'Healing process'

Robert Bone, acting special agent in charge of the FBI's Minneapolis division, said that in light of pending federal charges, his office cannot discuss additional details of the case or investigation.

"That said, we continue to investigate the motivations behind this attack," Bone said, adding that his office believes there is no further threat to the community related to the bombing. Bone thanked community members for providing valuable information to investigators.

Bloomington Police Chief Jeff Potts echoed Bone, saying the department received "outstanding" support from the mosque and Bloomington's Muslim community.

"We hope this is a significant portion of the healing process for Dar Al-Farooq," Potts said. "Thank you to our community."

At a news conference at the mosque Tuesday night, Jaylani Hussein, executive director of Council on American-Islamic Relations-MN, said he's extremely concerned about what he called a well-funded, organized attack. He added that he believed someone who lives near the mosque may have "put a target" on it.

According to charges, an FBI informant told agents that one of the co-conspirators said Hari promised the two other men $18,000 for their help with the attack.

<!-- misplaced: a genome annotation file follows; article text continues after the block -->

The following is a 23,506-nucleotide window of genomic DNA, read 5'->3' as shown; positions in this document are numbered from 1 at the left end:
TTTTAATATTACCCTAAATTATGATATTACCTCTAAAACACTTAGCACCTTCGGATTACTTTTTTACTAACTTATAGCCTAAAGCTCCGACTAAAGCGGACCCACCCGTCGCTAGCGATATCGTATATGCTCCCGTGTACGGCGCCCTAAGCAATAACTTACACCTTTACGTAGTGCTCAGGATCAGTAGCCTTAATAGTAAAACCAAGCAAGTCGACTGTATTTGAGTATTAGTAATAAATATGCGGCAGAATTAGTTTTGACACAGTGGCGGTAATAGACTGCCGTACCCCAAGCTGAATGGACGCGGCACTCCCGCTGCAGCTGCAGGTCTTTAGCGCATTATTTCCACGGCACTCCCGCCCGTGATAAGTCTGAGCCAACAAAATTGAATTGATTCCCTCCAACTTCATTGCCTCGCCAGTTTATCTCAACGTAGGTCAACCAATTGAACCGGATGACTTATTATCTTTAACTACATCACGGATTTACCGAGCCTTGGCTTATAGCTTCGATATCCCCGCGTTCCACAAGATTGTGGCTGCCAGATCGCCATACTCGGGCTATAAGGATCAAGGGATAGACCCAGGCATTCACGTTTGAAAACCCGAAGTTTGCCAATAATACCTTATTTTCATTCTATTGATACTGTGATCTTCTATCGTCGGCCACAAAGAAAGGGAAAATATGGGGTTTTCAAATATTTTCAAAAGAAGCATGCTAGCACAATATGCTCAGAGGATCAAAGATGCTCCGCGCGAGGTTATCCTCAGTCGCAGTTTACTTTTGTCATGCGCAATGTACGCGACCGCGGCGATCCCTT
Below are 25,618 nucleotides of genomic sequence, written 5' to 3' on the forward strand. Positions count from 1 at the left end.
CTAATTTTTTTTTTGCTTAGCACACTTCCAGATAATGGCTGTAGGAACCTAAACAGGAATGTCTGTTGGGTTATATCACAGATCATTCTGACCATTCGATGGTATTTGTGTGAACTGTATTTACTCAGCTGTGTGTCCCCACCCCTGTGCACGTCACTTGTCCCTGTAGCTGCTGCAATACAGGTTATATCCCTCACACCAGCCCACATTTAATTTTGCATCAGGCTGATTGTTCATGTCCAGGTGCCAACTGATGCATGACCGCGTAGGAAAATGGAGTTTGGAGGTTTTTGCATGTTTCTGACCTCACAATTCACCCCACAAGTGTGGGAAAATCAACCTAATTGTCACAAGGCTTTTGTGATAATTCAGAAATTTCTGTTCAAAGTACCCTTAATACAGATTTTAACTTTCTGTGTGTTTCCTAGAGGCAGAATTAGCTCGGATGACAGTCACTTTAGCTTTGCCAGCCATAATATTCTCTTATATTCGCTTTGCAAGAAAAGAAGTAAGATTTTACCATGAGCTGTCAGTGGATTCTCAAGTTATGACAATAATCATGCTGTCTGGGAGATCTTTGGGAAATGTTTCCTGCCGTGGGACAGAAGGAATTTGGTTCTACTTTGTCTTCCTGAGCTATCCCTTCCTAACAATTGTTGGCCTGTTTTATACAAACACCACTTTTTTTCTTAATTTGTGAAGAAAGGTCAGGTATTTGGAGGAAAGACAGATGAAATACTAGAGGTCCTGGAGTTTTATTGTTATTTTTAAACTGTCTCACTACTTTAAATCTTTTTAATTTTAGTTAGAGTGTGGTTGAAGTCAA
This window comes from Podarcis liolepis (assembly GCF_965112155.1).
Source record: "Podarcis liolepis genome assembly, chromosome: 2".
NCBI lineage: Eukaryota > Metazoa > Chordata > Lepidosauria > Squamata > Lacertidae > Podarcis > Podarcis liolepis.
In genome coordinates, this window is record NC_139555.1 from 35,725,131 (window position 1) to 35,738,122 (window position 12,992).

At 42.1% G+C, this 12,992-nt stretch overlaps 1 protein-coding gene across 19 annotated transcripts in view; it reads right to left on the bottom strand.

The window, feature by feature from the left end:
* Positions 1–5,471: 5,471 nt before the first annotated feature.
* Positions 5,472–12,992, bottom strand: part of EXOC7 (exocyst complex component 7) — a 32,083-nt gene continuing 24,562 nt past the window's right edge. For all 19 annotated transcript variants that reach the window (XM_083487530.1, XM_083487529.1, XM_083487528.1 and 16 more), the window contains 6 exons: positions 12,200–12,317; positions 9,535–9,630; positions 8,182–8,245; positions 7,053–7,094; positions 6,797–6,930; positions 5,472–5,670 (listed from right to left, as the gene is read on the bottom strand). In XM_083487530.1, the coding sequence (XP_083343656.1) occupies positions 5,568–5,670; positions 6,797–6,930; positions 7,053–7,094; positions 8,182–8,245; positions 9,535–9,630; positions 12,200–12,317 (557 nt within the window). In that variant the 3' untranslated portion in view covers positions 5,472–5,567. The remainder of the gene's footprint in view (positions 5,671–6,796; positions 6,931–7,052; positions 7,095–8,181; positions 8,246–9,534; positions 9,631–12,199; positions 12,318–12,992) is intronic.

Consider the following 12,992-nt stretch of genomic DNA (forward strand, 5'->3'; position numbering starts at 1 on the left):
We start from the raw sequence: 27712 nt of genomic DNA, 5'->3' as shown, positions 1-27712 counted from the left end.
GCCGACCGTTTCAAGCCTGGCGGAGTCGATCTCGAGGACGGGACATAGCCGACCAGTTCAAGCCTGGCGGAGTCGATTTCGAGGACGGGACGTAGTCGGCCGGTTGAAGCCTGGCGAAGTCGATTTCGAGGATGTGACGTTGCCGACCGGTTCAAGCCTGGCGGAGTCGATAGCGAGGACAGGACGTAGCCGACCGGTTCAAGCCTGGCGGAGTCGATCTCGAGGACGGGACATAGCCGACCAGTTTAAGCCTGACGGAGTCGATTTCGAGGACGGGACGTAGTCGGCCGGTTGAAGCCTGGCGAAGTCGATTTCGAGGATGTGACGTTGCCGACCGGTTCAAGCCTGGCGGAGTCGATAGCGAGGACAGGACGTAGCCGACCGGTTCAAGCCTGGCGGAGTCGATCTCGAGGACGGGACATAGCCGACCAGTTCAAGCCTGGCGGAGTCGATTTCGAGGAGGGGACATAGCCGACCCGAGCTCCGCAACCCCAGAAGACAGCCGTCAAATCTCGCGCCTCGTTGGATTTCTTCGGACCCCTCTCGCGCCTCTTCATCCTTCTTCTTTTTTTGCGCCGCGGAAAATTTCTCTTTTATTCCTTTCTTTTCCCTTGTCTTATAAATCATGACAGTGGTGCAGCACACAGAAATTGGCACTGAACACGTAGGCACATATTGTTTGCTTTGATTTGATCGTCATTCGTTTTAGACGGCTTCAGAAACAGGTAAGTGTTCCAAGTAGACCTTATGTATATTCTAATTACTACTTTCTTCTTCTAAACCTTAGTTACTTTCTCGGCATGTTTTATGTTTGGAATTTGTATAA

Mohamed Omar, executive director of the mosque, said his community is resilient. "Why did they target us? That's the question we are still waiting" to get answered, he said.

After the bombing, Gov. Mark Dayton quickly labeled the blast an act of terrorism and elected officials and other community leaders gathered to show support.

Imam Waleed Meneese's office took a direct hit from the bomb. Its windows were smashed and its floor, ceiling and walls destroyed. Shrapnel also ripped through the furniture.

In January, more than 100 people visited the center for an open house celebration of renovation work done for free by the North Central States Regional Council of Carpenters. The carpenters' union repaired the office using floor panels and electrical work donated by different companies.

The repairs inside and outside the office cost "thousands of dollars," according to Omar. The center had raised more than $98,000 through a GoFundMe campaign, with part of the funds going toward reconstruction.

Staff writers Miguel Otárola and Karen Zamora contributed to this report.

Stephen Montemayor • 612-673-1755

Twitter: @smontemayor